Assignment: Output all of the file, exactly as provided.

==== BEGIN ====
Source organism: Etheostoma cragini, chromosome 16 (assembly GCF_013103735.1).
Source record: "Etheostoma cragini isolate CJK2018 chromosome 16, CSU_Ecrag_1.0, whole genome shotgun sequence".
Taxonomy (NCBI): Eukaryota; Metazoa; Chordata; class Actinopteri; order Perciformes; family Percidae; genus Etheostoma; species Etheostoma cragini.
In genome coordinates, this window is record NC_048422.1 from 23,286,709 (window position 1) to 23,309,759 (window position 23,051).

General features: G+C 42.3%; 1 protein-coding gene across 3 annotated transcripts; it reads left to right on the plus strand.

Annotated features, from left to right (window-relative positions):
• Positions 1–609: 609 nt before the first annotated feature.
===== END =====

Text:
Source organism: Etheostoma cragini, chromosome 16 (assembly GCF_013103735.1).
Source record: "Etheostoma cragini isolate CJK2018 chromosome 16, CSU_Ecrag_1.0, whole genome shotgun sequence".
Taxonomy (NCBI): Eukaryota; Metazoa; Chordata; class Actinopteri; order Perciformes; family Percidae; genus Etheostoma; species Etheostoma cragini.
In genome coordinates, this window is record NC_048422.1 from 23,286,709 (window position 1) to 23,309,759 (window position 23,051).

General features: G+C 42.3%; 1 protein-coding gene across 3 annotated transcripts; it reads left to right on the plus strand.

Annotated features, from left to right (window-relative positions):
• Positions 1–609: 609 nt before the first annotated feature.